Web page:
11 Body Negative Things To Avoid Saying To Kids
Because our words hold a lot of power, it's incredibly important to be cognizant of body negative things to avoid saying around kids. After all, we can affirm a person's gender identity by using the correct pronouns. We can de-stigmatize mental illness by talking candidly about our symptoms. It should follow that we can also help someone feel safe and supported on their body positive journey by exercising some mindfulness.
When it comes to children, the words parents or other adults share with them can arguably be much more powerful. Kids are only just beginning to get a sense of the world while discovering their place in it. Although I don't have any children myself, there are plenty of messages I wish I hadn't heard when growing up: Messages that shaped not only body negativity within myself, but in my perception of others.
In a world where dominant messages in media and culture at large are "fat is bad and ugly" and "diets are essential," I don't want my kids to grow up hearing the BS in the safe space of their own household. It's for that basic reason that I feel certain phrases and comments should be avoided within the family. I want to raise humans who knows that their bodies are just as beautiful as all of the other gorgeous and vastly interesting bodies around them.
So here are just a few phrases to consider avoiding in the hopes of doing the same.
1. "You don't want to get fat, do you?"
Avoiding phrases early on that cast fatness in a negative light is a must, IMO, as our fatphobic society will already be sure to stuff some of that negative rhetoric in our kids' faces as it is. Try to avoid framing fatness as something to fear or avoid. Instead, portray it as as something to respectfully embrace in our bodies and the bodies of others. We need it to survive. And having it — in whatever quantity — simply does not excuse tolerating mistreatment from others.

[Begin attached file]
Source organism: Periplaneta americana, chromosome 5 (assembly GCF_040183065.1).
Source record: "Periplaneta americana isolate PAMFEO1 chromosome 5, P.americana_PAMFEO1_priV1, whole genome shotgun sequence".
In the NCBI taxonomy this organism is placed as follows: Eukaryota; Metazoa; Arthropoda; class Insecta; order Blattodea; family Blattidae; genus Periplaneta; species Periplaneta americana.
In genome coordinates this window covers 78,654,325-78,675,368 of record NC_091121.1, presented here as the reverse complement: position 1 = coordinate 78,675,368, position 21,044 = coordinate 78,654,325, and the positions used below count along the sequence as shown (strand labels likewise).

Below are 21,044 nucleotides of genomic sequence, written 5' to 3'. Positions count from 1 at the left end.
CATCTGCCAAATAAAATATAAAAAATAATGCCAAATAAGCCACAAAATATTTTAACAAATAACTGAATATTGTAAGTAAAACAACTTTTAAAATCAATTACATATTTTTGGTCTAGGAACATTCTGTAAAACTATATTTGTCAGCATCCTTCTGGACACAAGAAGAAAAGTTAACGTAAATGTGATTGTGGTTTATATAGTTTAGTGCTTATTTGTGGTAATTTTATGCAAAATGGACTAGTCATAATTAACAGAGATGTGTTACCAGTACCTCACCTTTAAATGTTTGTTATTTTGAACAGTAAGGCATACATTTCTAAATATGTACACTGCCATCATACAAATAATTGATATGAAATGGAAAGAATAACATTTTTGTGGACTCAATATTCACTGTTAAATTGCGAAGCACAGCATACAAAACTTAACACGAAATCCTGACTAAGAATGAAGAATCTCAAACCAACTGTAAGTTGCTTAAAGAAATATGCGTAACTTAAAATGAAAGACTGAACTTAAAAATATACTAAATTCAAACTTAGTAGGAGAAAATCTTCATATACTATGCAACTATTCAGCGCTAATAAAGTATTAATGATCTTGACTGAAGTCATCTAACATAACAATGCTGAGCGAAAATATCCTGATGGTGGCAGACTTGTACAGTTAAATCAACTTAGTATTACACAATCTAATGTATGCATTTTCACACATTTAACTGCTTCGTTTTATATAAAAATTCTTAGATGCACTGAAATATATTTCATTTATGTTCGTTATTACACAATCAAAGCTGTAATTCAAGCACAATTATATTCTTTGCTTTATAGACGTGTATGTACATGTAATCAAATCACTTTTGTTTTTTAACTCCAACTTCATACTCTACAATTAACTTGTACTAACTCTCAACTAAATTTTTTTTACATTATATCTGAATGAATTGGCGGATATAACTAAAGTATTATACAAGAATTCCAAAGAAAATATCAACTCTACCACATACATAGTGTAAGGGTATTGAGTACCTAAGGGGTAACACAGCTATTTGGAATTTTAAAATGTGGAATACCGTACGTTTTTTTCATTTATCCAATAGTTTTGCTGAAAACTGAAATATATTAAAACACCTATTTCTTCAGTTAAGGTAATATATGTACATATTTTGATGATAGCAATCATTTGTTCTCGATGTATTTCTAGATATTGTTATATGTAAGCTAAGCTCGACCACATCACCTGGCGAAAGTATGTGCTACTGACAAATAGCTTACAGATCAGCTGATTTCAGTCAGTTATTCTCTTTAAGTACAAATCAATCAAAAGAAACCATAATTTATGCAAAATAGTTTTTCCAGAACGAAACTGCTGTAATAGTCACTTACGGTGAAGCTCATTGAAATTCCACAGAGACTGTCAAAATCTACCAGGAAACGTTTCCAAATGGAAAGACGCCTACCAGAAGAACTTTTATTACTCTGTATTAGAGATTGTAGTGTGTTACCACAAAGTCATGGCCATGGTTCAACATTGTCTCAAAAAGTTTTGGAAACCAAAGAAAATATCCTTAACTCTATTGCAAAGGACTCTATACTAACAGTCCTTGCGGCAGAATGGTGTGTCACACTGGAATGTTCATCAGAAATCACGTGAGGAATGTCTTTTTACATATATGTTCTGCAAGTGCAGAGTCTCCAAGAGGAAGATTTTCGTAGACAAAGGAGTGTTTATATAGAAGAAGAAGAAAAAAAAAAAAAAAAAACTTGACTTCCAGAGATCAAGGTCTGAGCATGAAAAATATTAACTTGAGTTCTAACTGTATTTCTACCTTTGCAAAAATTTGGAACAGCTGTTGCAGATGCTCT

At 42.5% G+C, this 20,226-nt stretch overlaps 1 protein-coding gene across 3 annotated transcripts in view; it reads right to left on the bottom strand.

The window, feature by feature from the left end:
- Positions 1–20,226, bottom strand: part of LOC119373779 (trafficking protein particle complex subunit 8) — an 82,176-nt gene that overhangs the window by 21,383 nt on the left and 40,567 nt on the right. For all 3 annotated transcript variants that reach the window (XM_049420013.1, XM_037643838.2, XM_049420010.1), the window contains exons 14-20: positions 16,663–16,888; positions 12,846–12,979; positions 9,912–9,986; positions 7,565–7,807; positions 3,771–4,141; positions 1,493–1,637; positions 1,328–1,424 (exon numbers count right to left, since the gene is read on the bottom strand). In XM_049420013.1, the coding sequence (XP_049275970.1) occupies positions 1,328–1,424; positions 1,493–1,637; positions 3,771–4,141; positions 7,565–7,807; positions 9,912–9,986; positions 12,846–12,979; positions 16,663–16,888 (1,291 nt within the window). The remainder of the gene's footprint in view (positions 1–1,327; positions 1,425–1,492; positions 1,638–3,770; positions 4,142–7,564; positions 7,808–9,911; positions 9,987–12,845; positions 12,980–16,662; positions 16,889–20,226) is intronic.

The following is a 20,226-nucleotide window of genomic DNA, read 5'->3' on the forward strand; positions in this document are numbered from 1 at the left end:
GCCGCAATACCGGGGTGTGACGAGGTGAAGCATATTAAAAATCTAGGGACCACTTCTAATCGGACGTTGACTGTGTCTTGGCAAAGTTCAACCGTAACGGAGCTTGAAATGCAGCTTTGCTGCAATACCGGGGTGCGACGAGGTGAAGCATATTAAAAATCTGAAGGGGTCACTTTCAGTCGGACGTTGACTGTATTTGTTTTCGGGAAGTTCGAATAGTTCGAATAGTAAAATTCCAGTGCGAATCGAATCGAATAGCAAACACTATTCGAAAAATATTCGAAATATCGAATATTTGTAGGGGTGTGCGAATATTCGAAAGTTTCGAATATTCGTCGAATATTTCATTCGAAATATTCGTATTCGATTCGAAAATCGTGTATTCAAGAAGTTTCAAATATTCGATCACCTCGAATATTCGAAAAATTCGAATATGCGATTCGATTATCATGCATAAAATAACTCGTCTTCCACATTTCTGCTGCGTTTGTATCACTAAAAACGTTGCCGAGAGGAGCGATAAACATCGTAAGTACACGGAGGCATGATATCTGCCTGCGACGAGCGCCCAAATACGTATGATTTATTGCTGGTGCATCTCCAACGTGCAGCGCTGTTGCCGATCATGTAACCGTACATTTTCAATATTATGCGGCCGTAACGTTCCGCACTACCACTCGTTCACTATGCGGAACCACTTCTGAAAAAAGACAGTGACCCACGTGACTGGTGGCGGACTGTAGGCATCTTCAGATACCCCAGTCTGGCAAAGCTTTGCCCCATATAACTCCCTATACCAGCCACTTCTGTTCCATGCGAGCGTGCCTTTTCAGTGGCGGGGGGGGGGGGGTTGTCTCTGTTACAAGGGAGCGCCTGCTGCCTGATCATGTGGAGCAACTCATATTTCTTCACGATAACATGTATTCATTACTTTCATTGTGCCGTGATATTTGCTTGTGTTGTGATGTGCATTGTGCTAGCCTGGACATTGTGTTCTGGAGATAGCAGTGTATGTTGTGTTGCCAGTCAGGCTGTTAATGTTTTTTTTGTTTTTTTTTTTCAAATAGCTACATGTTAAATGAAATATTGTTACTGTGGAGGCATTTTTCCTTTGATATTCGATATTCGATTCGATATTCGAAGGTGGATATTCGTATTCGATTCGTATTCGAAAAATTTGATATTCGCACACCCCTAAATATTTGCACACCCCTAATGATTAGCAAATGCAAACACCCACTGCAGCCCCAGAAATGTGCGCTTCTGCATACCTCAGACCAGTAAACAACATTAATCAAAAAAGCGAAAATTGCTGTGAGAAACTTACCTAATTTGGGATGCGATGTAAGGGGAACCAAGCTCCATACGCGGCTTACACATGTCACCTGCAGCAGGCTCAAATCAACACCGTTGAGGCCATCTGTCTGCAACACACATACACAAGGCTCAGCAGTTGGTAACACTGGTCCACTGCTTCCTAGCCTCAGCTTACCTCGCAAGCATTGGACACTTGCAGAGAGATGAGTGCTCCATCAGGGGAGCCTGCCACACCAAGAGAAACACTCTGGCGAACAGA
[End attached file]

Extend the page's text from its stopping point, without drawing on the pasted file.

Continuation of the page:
2. "Don't you think you've already had enough to eat?"
From my own experiences, I know that comments regarding diet can quickly bring on intense body image issues, compulsions with food, and even eating disorders. Of course, it's arguably our job as parents to make sure our kids are consuming healthy and nutritious things (to the extent that anyone can afford). But it's arguably not our job to police a growing child on how fast they eat, how big their appetite is, or their proclivity for cupcakes. Avoiding diet-shaming and assigning morals to food might help your kid develop a healthier relationship with it, whereby they can enjoy their vegetables and sweet treats and cultivate a good relationship with both.
3. "Be a man/that's not very ladylike."
I've heard comments like this a lot in my own household and in the households of others. There is truly no health-related, mental, or social goal you can achieve for your child by policing their gender presentation or mannerisms. Please, let your male children paint their nails or your female children fart around you without using gender as an excuse for behavioral restrictions. Sartorial exploration and an understanding of natural bodily functions have both been crucial components of my developing body positivism.
4. "That's not the most flattering top."
From my experiences with my parents, this statement isn't usually meant with mal intent, but it can still be very damaging. My mom has used the remark when trying to communicate how something looked on me by using the vocabulary she learned as a kid. But adopting the word "flattering" around your children teaches them early on that certain clothing is restricted for certain bodies. Let your kids break "fashion rules" with pride, instead, and teach them that no body is more worthy of a garment than any other.